Tips on how to take good pictures of your natural home

 
   
   
 
 
 

Natural Homes wants to get as many people as possible excited about using natural materials to build sustainable, healthy, safe and beautiful homes. Part of the challenge of reaching a mainstream audience is having good quality pictures of the wonderful homes people build together. This article helps you understand what a good picture is and why it works well.

   

 

 

The Zen View

A Zen view, illustrated in the picture above, is when your view of something in the distance is framed and restricted by the foreground. It makes the distant object more intriguing, something to investigate, to be curious about. It makes the building more attractive than it might have been without the Zen framing. The Zen view works best if the foreground frame is natural like the branches of a tree. It can also be achieved by using objects in the foreground combined with the child's view (see below).

Find out about this straw bale building.

 

 

 

 

 
     
     

The Oblique View

The best angle to take on a building is a corner shot where you can see two walls of the building at the same time. If possible, as illustrated in the picture right, also try to get a view of the roof. For all the pictures you take it's a good idea to be aware of the various design patterns from A Pattern Language, a design book by Christopher Alexander. This picture captures the following patterns but the house could just have easily been photographed without them: No.111 Half-hidden garden, No.112 Entrance transition, No.117 Sheltering roof. Additionally the windows of this house shows pattern No.239 Small panes. It would have be difficult to avoid taking a picture of the house without showing this feature but this picture emphasises the pattern because of the strong reflected light in the attic window which also draws attention to pattern No.117 the sheltering aspect of the roof. All together these features make the building attractive and a share worthy picture in social media circles.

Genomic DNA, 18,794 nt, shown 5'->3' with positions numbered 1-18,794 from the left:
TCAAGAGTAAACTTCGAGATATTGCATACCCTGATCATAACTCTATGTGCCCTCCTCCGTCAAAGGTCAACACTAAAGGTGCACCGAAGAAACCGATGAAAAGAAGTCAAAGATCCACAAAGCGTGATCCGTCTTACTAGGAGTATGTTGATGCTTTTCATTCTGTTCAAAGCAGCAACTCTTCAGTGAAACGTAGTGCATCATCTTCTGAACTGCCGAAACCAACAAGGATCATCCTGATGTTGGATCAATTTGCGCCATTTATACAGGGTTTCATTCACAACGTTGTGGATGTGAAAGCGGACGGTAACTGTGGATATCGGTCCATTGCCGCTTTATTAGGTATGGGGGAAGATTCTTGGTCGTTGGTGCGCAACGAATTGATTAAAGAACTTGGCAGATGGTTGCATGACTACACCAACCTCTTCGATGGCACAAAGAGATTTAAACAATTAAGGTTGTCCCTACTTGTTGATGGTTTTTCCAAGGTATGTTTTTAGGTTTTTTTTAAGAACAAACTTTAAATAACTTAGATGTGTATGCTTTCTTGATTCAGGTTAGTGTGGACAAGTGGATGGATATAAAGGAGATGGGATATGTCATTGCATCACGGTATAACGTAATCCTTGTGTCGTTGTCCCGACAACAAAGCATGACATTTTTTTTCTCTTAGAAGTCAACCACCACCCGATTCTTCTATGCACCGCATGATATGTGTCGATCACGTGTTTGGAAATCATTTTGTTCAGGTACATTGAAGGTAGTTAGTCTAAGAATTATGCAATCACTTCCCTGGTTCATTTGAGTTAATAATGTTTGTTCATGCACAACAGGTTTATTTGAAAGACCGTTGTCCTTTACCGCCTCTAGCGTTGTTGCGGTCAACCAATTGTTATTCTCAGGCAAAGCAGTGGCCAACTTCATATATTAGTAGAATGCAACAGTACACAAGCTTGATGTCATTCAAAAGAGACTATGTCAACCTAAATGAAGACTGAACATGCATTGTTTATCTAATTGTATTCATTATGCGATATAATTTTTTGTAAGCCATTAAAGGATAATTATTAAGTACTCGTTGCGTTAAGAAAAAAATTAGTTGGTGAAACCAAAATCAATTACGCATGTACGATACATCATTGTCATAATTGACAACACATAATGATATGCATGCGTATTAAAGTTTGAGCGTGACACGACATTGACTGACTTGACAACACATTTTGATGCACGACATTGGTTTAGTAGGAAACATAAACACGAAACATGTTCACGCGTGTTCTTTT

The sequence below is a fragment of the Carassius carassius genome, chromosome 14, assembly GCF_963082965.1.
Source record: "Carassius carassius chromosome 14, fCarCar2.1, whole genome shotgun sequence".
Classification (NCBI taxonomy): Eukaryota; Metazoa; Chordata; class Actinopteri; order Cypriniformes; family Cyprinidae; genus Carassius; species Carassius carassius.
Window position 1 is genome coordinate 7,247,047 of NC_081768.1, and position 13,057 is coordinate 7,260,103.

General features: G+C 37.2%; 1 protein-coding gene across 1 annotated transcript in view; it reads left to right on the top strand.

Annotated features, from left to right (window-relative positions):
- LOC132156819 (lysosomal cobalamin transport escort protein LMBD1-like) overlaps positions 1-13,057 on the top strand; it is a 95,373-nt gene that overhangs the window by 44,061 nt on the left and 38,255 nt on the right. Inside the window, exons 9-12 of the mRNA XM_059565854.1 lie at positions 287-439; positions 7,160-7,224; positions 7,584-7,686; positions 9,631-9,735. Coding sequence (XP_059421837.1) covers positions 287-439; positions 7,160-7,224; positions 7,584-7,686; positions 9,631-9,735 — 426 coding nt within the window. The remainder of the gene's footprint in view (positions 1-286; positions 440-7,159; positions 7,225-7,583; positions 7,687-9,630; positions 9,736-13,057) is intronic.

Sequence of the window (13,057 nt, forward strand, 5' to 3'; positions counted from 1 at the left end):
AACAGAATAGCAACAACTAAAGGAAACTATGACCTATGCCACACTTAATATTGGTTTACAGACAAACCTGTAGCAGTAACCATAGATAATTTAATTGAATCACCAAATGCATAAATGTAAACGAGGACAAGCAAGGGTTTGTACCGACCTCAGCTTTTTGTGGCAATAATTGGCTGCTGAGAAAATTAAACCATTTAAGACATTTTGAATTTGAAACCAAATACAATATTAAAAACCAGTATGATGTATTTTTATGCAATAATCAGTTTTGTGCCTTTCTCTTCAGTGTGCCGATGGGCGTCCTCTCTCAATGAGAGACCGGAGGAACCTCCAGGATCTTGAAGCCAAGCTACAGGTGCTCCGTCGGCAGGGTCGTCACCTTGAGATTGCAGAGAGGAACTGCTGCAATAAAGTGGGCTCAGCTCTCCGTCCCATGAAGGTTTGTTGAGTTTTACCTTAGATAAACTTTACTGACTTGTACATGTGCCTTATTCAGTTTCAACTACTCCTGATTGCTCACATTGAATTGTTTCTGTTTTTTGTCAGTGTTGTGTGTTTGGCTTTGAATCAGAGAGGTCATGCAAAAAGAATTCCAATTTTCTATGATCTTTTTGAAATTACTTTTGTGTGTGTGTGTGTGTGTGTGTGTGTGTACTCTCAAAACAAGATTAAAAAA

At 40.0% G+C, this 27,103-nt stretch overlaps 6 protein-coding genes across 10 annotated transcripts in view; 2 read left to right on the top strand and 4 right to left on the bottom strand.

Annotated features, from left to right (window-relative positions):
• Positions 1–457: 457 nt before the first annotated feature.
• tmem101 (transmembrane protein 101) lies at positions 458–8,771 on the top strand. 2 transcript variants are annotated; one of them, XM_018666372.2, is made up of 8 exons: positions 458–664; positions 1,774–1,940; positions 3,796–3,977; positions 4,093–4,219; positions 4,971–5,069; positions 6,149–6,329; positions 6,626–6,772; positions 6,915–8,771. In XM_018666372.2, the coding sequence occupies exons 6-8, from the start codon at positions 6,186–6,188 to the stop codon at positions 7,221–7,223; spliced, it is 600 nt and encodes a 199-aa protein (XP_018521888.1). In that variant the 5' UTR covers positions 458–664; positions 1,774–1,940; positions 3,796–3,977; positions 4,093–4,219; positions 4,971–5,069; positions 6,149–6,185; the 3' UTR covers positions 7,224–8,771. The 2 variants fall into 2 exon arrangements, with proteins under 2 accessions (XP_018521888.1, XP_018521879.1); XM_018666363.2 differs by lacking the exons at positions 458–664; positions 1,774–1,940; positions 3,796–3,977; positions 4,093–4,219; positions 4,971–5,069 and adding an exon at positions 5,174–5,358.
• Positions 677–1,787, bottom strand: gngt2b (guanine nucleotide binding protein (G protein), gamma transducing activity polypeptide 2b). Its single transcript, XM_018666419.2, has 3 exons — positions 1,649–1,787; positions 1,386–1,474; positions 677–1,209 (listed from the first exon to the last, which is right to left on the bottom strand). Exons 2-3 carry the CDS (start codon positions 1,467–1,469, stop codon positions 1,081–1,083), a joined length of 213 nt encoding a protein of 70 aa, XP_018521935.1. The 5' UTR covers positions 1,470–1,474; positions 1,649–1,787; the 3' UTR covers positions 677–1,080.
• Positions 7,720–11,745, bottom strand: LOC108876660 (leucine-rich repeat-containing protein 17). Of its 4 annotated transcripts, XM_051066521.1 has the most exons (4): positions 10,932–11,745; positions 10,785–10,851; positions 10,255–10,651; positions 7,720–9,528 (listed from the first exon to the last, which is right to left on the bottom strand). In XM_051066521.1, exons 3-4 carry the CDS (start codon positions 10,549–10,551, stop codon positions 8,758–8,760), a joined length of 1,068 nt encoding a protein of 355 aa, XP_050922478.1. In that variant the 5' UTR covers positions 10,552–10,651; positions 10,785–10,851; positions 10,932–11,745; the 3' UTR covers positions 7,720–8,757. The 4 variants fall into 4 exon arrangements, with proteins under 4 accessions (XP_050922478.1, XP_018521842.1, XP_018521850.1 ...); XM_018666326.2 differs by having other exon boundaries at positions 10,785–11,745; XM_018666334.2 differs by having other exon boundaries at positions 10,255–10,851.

Find out about the thatched cottage right.

 

 

 

 

 

 

 

 
     
 

The Child's View

When you were a child everything was a mystery to you. You can take an onlooker back to those days by taking a picture of your home from knee height. This also helps to introduce foreground into the picture and can, if you're clever at using plants, offer partial Zen elements.

You can see another example of this at work in this picture of a jumbo straw bale guesthouse in Italy.

About this home: In the mid 1800s, when this Norwegian home was built, there was a strict tradition of inheritance where the 2nd child of a farmer may become landless, known as a Husmann (in English a Cotter). This cotter's farm is at the Norwegian Folk Museum in Oslo.

 

 

 

 

 

 

 

 
   
 

The Setting View

You can make the home attractive, not by taking a picture of the home directly but by using the home as a foreground to the environment around the building. Doing this implicitly lends the quality of the view to the building. Of course this can backfire if you are looking over a motorway, but most naturally built homes are placed sympathetically in their environment so it's likely there is a good angle you can take for your home.

Find out about the Italian Trulli.

 

 

 

 

 

 

 

 
 

The Tidy Natural View

Even though this house has just been built the grounds around it have been tidied up with some minimal landscaping but more importantly there are no tarpaulins, plastic chairs and buckets or ladders lying around.

This picture would have been improved with more light and shade contrast and some life in the building by leaving the door and one of the lower sash windows open with perhaps some flowers on the windowsill. More improvements by taking the child's view with some of the bushes on the left of this home in the foreground.

A pattern language trick would be to hide the line between the building and the ground with a stack of firewood and/or a garden bench. Dressing the building helps the building's connection to the earth, pattern No.168.

More about this straw bale house.

 

 

 

 

 

 

 

 
     
 

The Light & Shade View

Ideally the building should show some light and shade contrast as in the picture illustrating the oblique view above, but you can achieve the same balance by moving the camera into the shade and taking the picture of the house in full sunlight. This adds the element of mystery similar to the child's view.

More about this Celtic roundhouse.

 

 

 

 

 

 

 

 

 

 

 

 
   
 

The Close and Distant View

Finding a view of the home that includes foreground objects, in this case a garden bench and distant objects, here the trees in the background, helps to put the building in its environment. This picture also illustrates the oblique view and light and shade contrast. Note too that there are no unnatural materials cluttering the scene. The picture would be improved by some sign of life in the building like opening the window or door and maybe adding a basket of food to the seat of bench with a tablecloth hanging down.

Find out more about this straw bale cottage in Poland.